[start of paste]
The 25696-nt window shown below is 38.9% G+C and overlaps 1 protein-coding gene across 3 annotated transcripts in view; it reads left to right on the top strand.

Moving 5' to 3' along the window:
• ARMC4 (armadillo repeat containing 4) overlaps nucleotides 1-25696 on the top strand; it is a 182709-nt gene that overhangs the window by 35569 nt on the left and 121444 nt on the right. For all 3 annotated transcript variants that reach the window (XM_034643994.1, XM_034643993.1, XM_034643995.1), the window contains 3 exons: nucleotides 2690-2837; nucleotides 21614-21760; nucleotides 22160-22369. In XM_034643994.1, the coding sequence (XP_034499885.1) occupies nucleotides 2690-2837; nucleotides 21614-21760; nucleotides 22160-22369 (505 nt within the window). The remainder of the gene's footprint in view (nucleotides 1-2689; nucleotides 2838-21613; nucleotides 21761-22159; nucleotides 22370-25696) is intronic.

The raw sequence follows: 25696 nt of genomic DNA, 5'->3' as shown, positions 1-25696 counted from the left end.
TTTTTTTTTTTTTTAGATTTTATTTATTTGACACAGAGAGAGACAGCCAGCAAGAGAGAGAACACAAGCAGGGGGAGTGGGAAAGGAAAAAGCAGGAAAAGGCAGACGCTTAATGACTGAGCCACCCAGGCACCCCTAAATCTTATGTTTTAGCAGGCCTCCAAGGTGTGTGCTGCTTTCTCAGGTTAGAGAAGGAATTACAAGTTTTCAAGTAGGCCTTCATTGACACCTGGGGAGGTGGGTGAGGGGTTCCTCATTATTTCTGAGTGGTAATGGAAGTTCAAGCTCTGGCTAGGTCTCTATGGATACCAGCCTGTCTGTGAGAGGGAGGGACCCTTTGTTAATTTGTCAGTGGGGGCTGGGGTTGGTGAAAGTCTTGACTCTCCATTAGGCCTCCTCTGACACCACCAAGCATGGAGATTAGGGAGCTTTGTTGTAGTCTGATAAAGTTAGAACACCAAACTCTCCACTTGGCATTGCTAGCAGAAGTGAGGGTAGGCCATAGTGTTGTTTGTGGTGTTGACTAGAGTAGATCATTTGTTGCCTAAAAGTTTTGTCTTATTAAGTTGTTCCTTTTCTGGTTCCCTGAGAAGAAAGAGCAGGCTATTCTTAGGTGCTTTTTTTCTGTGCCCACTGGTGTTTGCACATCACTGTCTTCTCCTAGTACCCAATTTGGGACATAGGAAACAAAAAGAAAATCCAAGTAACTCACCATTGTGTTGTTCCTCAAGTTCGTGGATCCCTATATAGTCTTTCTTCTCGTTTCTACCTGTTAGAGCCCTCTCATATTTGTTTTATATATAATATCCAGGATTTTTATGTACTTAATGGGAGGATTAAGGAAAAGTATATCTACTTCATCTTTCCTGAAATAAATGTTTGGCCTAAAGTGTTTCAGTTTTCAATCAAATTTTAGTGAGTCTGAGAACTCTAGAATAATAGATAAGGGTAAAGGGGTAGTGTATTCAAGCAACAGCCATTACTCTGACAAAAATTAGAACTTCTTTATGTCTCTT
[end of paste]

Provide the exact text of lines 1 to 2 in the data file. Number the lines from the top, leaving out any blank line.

The 25696-nt window shown below is 38.9% G+C and overlaps 1 protein-coding gene across 3 annotated transcripts in view; it reads left to right on the top strand.

Moving 5' to 3' along the window: